Wisconsin Governor Scott Walker has activated the National Guard to assist with potential riots erupting in Milwaukee. The police killing of an armed suspect in a predominantly black neighborhood had sparked protests.
Governor Scott Walker said Sunday he had decided to take the step after receiving a request from Milwaukee County Sheriff David Clarke and after consulting with Mayor Tom Barrett and National Guard Adjutant General Donald Dunbar. His announcement specified that the National Guard would be "in a position to aid local law enforcement upon request."
At least four businesses were burned down and one police officer was hurt after violence broke out a few hours after the officer-involved shooting on August 13. A number of cars were also reportedly set on fire and three of the protesters were arrested. The protests took place in the impoverished Sherman Park neighborhood on the city's predominantly black north side.
Governor Walker meanwhile also praised citizens who helped to clean up the north-side neighborhood where the violence and protest took place. Police presence in the area remained low for the time being.
Police said the man involved in the shooting had a handgun when he was shot fatally while trying to run away after being stopped by the police. The Milwaukee Police Department said only that he was 23 years old, had a lengthy criminal record and was carrying a stolen loaded handgun when he was pulled over for unspecified "suspicious activity."
A second suspect who fled from the scene was quickly taken into custody.
The officer who shot dead the first suspect was placed on administrative duty pending an investigation by the Milwaukee County District Attorney's Office, police said and added that the 24-year-old officer was wearing a body camera, which would help with the investigation.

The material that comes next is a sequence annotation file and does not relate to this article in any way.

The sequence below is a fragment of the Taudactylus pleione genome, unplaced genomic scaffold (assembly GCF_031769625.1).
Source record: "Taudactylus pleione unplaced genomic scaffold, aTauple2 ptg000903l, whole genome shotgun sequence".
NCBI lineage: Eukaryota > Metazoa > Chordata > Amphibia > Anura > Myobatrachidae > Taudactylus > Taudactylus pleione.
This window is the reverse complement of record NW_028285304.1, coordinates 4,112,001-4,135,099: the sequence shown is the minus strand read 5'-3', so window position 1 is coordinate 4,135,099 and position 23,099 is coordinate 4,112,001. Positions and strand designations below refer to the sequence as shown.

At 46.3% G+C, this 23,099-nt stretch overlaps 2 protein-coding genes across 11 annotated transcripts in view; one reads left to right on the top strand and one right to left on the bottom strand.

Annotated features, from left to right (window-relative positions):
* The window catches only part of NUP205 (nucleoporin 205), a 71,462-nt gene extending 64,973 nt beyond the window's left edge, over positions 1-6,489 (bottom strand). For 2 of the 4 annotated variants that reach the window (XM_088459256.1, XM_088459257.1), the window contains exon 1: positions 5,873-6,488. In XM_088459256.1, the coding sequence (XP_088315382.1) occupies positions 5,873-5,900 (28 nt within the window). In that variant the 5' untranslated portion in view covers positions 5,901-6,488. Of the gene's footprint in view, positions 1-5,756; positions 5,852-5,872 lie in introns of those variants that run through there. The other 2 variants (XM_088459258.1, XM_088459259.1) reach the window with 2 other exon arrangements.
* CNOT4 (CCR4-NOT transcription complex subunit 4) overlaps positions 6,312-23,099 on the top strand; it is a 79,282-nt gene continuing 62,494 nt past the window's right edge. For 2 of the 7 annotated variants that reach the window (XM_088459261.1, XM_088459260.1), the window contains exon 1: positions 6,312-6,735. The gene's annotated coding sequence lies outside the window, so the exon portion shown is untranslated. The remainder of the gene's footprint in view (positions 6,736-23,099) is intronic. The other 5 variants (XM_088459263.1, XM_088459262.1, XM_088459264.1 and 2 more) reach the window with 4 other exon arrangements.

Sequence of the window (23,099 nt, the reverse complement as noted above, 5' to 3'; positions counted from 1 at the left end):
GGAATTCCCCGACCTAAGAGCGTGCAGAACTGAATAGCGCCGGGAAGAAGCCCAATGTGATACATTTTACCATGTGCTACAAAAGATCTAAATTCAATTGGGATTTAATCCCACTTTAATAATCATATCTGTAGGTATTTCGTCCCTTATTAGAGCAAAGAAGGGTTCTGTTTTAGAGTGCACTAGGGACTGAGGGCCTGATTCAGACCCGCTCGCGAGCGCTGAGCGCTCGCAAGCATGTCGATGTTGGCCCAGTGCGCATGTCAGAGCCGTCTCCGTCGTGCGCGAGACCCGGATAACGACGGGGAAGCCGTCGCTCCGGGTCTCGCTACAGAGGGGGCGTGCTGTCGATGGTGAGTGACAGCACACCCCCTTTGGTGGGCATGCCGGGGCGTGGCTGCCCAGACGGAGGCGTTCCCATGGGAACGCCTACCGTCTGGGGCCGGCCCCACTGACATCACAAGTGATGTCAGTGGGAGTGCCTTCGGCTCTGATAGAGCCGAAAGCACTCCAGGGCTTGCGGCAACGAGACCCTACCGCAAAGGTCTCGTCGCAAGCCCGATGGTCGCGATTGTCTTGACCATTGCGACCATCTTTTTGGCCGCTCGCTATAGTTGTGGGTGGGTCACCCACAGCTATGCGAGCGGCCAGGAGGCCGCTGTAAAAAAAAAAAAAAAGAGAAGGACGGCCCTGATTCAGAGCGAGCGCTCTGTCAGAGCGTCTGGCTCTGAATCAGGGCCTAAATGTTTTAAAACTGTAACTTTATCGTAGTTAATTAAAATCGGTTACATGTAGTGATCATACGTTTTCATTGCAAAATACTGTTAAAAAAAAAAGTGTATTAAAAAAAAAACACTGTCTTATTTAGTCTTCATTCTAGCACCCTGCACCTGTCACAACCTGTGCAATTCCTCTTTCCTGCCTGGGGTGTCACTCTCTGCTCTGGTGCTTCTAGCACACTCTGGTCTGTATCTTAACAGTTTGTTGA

The race of the victim and of the officer involved weren't released. The officer has reportedly been with the Milwaukee department for six years, three of which he spent as an officer.
Repeat trouble in Milwaukee
Police violence against African Americans has sparked protests in many US cities in the past two years, with outrage over the killings giving rise to the "Black Lives Matter" movement. From Baltimore, Maryland, to Baton Rouge, Louisiana, the US has seen a growing number of black Americans dying at the hands of local law enforcement officials in the recent past.
Milwaukee has also seen its share of protests before, after an officer fatally shot Dontre Hamilton, a mentally ill black man, in 2014. Calls for a review of police practices are also growing in the midwestern city, as the latest shooting is already being regarded a repeat incident.
The National Guard was last deployed in a similar fashion in Ferguson, Missouri, in August 2014 after several nights of rioting over the police killing of an unarmed black man there.
ss/tj (AP, Reuters)